The Indus River, which flows through the heart of Pakistan for most of its length, is the 22nd longest river in the world and the 9th longest in Asia. Statistically, it may not sound all that impressive, but this big river has played a crucial role in the history and ecology of the region and continues to be a significant factor today.
The Indus River
The Indus River begins its long, over 2,000-mile journey in the mountains of southwestern Tibet Autonomous Region of China, near Lake Mapam, at a staggering elevation of nearly 18,000 feet. The river runs briefly through Tibet, technically part of China, through a few states of India and the disputed territory of Kashmir, before making its way into the mountains of northern Pakistan.
The source of the mighty Indus is a modest mountain spring, but as the river gathers speed coming down the mountains of the Himalayan, Karakoram, and the Hindu Kush ranges, it is fed by both tributaries and melting mountain glaciers. The main tributaries of the Indus are the Zanskar, Chenab, Shyok, Gilgit, Kabul, Gomal, and Kurram Rivers. With all these inputs to the river, the Indus has a total annual flow of around 50 cubic miles, which places it among the mightiest and largest of all the world’s rivers.
After the Indus leaves the mountain ranges, it emerges onto the Punjab plain where it moves much more slowly and deposits silt collected from the mountains. During the flooding season, which lasts from July to September, the Indus can grow to several miles wide in places. The Indus reaches its conclusion at the Indus River Delta where the river enters the Arabian Sea of the Indian Ocean. The delta covers about 3,000 square miles and provides a unique environment for plants, animals, and humans.
The Indus Ecosystem and Overuse
The Indus River Valley is one of the driest regions in southern Asia. Much of the river’s volume is provided through snowmelt from the mountains and glaciers, tributaries, and monsoon season. Because of the arid environment, there is little vegetation along much of the Indus. However, in the river itself are a number of fish species, 22 of which are found nowhere else in the world. One of the rarest mammals in the world also lives in the river and nowhere else: the Indus River dolphin. This blind river dolphin is highly endangered, and there may be only 1,000 or fewer left living.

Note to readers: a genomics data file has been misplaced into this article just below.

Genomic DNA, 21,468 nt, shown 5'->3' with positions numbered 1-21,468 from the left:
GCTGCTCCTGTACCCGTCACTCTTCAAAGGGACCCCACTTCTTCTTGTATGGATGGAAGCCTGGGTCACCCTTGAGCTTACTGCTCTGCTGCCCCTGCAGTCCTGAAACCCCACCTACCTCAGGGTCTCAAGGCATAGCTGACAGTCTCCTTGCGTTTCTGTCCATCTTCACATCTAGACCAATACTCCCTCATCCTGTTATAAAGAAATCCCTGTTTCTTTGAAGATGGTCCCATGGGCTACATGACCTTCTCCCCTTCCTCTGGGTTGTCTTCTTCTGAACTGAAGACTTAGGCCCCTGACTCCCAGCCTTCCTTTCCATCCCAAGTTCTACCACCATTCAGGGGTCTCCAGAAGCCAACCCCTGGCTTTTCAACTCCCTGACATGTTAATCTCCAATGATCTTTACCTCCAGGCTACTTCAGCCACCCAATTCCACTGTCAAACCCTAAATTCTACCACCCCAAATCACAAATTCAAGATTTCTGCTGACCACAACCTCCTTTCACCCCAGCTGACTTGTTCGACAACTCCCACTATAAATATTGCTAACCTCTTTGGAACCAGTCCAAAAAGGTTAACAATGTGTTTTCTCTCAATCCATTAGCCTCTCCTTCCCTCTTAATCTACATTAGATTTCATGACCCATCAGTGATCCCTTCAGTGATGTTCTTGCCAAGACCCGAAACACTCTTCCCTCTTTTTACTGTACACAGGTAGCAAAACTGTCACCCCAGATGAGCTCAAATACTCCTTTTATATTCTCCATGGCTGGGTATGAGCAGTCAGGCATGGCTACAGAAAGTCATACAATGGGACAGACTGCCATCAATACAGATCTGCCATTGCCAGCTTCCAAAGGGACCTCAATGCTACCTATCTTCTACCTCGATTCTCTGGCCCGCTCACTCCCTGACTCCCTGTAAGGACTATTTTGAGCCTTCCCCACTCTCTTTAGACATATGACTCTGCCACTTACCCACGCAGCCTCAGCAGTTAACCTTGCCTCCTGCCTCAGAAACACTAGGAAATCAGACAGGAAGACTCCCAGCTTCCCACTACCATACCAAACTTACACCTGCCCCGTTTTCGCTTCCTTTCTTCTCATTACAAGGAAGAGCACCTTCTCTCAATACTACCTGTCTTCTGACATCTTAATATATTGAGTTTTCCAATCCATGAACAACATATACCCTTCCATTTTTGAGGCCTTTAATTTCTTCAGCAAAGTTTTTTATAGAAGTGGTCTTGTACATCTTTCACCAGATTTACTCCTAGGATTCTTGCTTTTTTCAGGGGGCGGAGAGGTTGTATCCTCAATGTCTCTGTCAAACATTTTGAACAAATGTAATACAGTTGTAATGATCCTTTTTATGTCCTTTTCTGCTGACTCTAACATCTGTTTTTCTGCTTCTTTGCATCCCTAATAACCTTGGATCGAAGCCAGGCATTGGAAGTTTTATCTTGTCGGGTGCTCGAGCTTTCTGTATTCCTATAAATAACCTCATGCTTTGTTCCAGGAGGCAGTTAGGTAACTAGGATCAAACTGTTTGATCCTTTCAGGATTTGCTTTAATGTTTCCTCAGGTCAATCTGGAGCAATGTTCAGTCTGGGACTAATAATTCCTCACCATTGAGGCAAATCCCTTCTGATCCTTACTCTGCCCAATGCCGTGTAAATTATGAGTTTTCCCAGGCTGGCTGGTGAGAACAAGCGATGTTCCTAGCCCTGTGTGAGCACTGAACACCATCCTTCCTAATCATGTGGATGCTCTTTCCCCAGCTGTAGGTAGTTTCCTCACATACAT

The delta of the river represents a separate and unique ecosystem. Here the river spreads out into hundreds of streams and marshes. It is home to the world’s largest mangrove forest and serves as a temporary home for millions of migrating birds. Fish and other animals unique to the Indus Delta include the Rita catfish, the Hilsa shad, and the giant snakehead, a fish that can grow to six feet long.
The Indus River Delta is a special ecosystem and it is also a threatened one. The Indus Valley is the breadbasket of Pakistan, but because of its aridity, water needs to be taken from the river to irrigate crops. The river has been so overused by the growing population of the country that the delta is shrinking and salt water from the ocean is intruding further inland, destroying valuable and beautiful ecosystems. The fertile fisheries and rice paddies of the delta are shriveling up and disappearing rapidly.
Human History Along the Indus River
Modern people are not the only ones to have depended on the waters of the Indus River. People have made use of it for millennia. One of the biggest and oldest civilizations in the world, called the Indus Valley Civilization, lived along the river between 7500 and 1300 B.C. Archaeological excavations have uncovered major ancient cities here and have found that the demise of the civilization was likely because of climate change. The region around the river became cooler and drier around 1800 B.C. and the river could no longer provide enough food and water.
The Indus River begins in Tibet and flows through Pakistan to the Indian Ocean. The river is fed by glaciers, snow melt, and tributaries, and it floods during monsoon season from July to September. The Indus emerges in a 3,000-square mile delta, however this area is shrinking. The river is used to irrigate crops in the valley, and this use is rapidly decreasing the delta. The river and delta are home to unique species, including the endangered Indus River dolphin. For thousands of years, the Indus Valley Civilization, an ancient civilization known for its cities, technology, and art, flourished along the river only to decline due to climate change.